In Alaska, Sullivan is one candidate who is benefitting from his connections to the Bush alumni network, especially as he looks to navigate a crowded GOP primary. Sullivan and Portman are from the same town originally and have a strong relationship, and Portman and other Bush alumni helped Sullivan make a big fundraising splash this quarter. He raised $1.25 million in his first three months for the primary to face Sen. Mark Begich (D-Alaska).
Like Gillespie, Sullivan isn’t running from his Bush connections, but is making sure to paint a broader picture of his resume.
"I have been and will continue to campaign on my record of serving my state and my country. Like many Alaskans and other Americans in the Bush administration, I was motivated to serve my country after the terrorist attacks of 9/11,” he told The Hill via email.
"I am proud of my service as a director on the National Security Council staff and as a U.S. Assistant Secretary of State under President Bush and Secretary Rice, as well as working with Governors Palin and Parnell as Alaska’s Attorney General and Commissioner of Natural Resources,” he continued. “Additionally, during my time in the Bush administration I was recalled to active duty by the U.S. Marine Corps for a year and a half. These broad-based experiences will enhance my ability to be an effective U.S. senator for Alaska."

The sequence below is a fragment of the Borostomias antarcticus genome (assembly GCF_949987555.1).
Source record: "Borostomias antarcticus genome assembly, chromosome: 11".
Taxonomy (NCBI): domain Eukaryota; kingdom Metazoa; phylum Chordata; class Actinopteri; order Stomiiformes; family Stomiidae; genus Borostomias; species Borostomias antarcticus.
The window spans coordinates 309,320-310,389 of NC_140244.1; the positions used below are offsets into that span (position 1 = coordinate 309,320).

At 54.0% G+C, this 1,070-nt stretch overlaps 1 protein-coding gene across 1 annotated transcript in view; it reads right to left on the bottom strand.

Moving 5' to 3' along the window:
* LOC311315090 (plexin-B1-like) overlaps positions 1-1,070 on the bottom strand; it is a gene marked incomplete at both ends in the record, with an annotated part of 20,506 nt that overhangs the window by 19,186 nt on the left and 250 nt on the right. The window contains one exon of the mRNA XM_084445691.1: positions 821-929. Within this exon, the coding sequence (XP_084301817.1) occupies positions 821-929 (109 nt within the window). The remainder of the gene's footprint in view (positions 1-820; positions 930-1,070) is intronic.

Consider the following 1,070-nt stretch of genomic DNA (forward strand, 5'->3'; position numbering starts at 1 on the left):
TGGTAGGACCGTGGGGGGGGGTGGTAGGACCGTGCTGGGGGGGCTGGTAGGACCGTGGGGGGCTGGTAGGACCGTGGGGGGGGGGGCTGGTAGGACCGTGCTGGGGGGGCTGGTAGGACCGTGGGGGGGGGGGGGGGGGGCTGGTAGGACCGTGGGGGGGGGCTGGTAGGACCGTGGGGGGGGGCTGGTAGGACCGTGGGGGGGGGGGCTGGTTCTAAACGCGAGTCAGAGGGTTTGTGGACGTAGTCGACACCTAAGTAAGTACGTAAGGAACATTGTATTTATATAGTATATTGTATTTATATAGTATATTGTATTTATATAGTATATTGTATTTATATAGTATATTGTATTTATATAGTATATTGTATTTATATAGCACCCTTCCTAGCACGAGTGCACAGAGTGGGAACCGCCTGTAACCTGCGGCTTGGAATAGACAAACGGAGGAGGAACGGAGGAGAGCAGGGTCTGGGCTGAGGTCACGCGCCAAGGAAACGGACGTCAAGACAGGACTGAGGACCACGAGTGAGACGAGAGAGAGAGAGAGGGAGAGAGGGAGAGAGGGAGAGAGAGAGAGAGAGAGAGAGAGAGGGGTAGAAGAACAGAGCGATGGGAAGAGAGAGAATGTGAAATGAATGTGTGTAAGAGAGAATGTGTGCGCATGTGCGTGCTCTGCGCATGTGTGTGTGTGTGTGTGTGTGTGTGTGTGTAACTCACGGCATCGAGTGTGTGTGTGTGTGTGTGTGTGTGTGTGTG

Running in a competitive open seat in New York, Stefanik also said voters were coming around on Bush.
“In previous races it was a little bit different to have 'Bush administration official’ next to your name.” the first-time GOP candidate said. “President Bush's approval numbers are going up as President Obama's is going down. Regardless of whether people agreed with his policies, there's respect for his courage of conviction on his issues, and all the work he's done post-presidency.”
The 29-year-old candidate, who worked for Bush Chief of Staff Josh Bolton, is using her time working in the White House to convince voters she has the experience for public office.
Stefanik said she had received a “huge boost” in fundraising from the Bush alumni network — donations have come in from major Bush players including Gillespie, Bolton and advisor Dan Meyer — that is loosely connected by an email list run by former Bush official Brian McCormack.